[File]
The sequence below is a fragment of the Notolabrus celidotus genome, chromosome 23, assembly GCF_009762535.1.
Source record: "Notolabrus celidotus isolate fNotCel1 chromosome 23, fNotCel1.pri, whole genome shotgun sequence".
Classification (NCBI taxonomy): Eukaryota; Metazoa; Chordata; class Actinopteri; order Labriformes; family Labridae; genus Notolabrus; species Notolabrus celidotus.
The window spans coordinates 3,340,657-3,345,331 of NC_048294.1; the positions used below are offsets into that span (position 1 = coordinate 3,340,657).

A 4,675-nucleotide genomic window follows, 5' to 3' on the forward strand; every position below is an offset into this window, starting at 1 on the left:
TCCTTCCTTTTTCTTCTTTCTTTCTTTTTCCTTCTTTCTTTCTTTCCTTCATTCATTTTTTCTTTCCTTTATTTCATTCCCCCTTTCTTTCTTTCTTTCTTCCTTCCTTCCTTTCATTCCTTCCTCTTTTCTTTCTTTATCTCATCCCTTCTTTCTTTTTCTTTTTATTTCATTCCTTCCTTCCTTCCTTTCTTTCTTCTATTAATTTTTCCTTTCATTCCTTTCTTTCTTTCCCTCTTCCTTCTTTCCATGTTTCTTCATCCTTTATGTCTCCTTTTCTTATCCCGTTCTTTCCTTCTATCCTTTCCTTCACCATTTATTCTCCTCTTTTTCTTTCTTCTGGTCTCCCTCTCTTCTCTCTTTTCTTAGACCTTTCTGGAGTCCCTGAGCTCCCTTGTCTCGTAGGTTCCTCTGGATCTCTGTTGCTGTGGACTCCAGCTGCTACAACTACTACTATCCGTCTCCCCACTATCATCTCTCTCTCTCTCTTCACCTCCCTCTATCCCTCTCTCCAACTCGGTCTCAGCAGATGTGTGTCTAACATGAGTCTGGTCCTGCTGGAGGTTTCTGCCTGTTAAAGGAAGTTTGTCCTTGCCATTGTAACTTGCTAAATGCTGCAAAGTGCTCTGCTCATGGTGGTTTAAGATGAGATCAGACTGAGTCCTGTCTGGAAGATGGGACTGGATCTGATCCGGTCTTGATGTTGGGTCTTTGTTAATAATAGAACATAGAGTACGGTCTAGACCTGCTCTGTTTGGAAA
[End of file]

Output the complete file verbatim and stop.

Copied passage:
The sequence below is a fragment of the Notolabrus celidotus genome, chromosome 23, assembly GCF_009762535.1.
Source record: "Notolabrus celidotus isolate fNotCel1 chromosome 23, fNotCel1.pri, whole genome shotgun sequence".
Classification (NCBI taxonomy): Eukaryota; Metazoa; Chordata; class Actinopteri; order Labriformes; family Labridae; genus Notolabrus; species Notolabrus celidotus.
The window spans coordinates 3,340,657-3,345,331 of NC_048294.1; the positions used below are offsets into that span (position 1 = coordinate 3,340,657).

A 4,675-nucleotide genomic window follows, 5' to 3' on the forward strand; every position below is an offset into this window, starting at 1 on the left:
TCCTTCCTTTTTCTTCTTTCTTTCTTTTTCCTTCTTTCTTTCTTTCCTTCATTCATTTTTTCTTTCCTTTATTTCATTCCCCCTTTCTTTCTTTCTTTCTTCCTTCCTTCCTTTCATTCCTTCCTCTTTTCTTTCTTTATCTCATCCCTTCTTTCTTTTTCTTTTTATTTCATTCCTTCCTTCCTTCCTTTCTTTCTTCTATTAATTTTTCCTTTCATTCCTTTCTTTCTTTCCCTCTTCCTTCTTTCCATGTTTCTTCATCCTTTATGTCTCCTTTTCTTATCCCGTTCTTTCCTTCTATCCTTTCCTTCACCATTTATTCTCCTCTTTTTCTTTCTTCTGGTCTCCCTCTCTTCTCTCTTTTCTTAGACCTTTCTGGAGTCCCTGAGCTCCCTTGTCTCGTAGGTTCCTCTGGATCTCTGTTGCTGTGGACTCCAGCTGCTACAACTACTACTATCCGTCTCCCCACTATCATCTCTCTCTCTCTCTTCACCTCCCTCTATCCCTCTCTCCAACTCGGTCTCAGCAGATGTGTGTCTAACATGAGTCTGGTCCTGCTGGAGGTTTCTGCCTGTTAAAGGAAGTTTGTCCTTGCCATTGTAACTTGCTAAATGCTGCAAAGTGCTCTGCTCATGGTGGTTTAAGATGAGATCAGACTGAGTCCTGTCTGGAAGATGGGACTGGATCTGATCCGGTCTTGATGTTGGGTCTTTGTTAATAATAGAACATAGAGTACGGTCTAGACCTGCTCTGTTTGGAAA